Unsupportive Support- Cultural breastfeeding ignorance: toddlers and introducing solids

breastfeeding beyond a year

I bet at least half of those reading this are uncomfortable with that picture.

I get that society isn’t comfortable with breastfeeding in many ways, despite all the lip service given to “breast is best.”  So it’s not a big surprise that socially speaking most people don’t even have a basic idea of what’s normal or healthy with breastfeeding.  With this in mind much of what is unsupportive support comes from this place of ignorance and lack of exposure to normal, healthy breastfeeding.  It is my hope that time will change this problem because we have allowed our emphasis on the sexual nature of breasts to replace a general understanding of normal human biology.  However, waiting won’t change the unsupportive support spreading as a result of this collective ignorance of society so those unintentional acts must be addressed.  Continuing the series on unsupportive support, let’s take a look at a few of these common issues stemming from society’s lack of understanding of normal and healthy breastfeeding.

Does this one weird you out too?

 

How not to support and how to avoid being unintentionally unsupportive- part 6.

Unsupportive support is…

Ever asking “Isn’t he too old for that?” or “If they can ask for it they’re too old, it’s just gross.”

First thought that goes through my mind when I hear this: “Aren’t you too old to be so rude?”  Manners, people, try them.  This is not your child, this is not your choice.  Plus, the answer is no, the child isn’t too old.  Wherever you draw the imaginary cut off line for breastfeeding, it’s just that, imaginary.  What is it you’re really afraid of anyway?  That it somehow becomes sexual?  Remember, that fear is founded in an adult perception of breasts, not a child’s.  Are you concerned that the child will grow overly dependent on breastfeeding and need to breastfeed when they are in college?  Please, in cultures where it is common for children to wean on their own timeline, this is unheard of.  And even if it were to happen, wouldn’t that make it their problem, not yours?  Still, I’m not going to give this concern any more energy, I’ve never once met someone that had a college-age child breastfeeding.  You may be out of touch with what normal duration breastfeeding looks like, sometimes called “extended breastfeeding” but I have to ask, extended beyond what?  The minimum recommendations?  Extended beyond society’s distorted perception of normal breastfeeding?  Extended beyond your personal comfort level?  Extended beyond the imaginary cut off line for breastfeeding  The major health organizations in the world encourage mothers to breastfeed for at least 2 years and they recommend women continue as long as it is mutually agreeable.  Mutually.  Between the breastfeeding mother and the breastfeeding child.  Not you.  It’s up to them so butt out.  Babies start using the only communicating tools they know to start asking for it as soon as they are born, you can read here about normal newborn behavior.  A mother responding to her child’s signs of hunger = good parenting, not a bad habit.  It’s important that you recognize and get comfortable now with this thought: “My opinions aren’t always right for everyone and sometimes I should just keep them to myself.”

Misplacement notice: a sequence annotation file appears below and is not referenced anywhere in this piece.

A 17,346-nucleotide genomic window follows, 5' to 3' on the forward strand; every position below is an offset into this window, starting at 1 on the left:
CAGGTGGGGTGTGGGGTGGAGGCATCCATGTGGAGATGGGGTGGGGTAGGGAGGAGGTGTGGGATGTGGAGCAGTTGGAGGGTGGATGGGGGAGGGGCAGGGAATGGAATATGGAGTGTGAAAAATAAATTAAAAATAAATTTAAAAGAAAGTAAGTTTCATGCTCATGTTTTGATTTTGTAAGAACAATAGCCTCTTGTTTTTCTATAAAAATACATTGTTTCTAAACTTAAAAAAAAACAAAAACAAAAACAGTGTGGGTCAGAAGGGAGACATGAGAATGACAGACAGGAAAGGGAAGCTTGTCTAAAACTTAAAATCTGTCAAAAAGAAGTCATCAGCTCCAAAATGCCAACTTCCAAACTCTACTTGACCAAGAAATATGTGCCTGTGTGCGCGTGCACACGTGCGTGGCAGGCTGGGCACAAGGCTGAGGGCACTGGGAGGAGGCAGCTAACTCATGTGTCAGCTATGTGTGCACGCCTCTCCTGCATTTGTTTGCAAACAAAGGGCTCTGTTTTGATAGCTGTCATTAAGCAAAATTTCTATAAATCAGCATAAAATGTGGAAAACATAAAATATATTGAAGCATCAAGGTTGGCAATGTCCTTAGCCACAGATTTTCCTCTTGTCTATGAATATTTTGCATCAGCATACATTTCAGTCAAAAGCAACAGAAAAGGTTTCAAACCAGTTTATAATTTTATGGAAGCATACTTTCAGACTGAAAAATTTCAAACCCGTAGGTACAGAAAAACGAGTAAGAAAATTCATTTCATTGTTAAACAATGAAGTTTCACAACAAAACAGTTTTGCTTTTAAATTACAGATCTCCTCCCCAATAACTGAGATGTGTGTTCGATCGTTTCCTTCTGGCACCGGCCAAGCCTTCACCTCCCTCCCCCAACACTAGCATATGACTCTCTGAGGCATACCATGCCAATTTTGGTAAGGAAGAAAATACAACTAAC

Sneaking food to a small child without asking their parents permission or arguing with them about their choice to wait to introduce foods.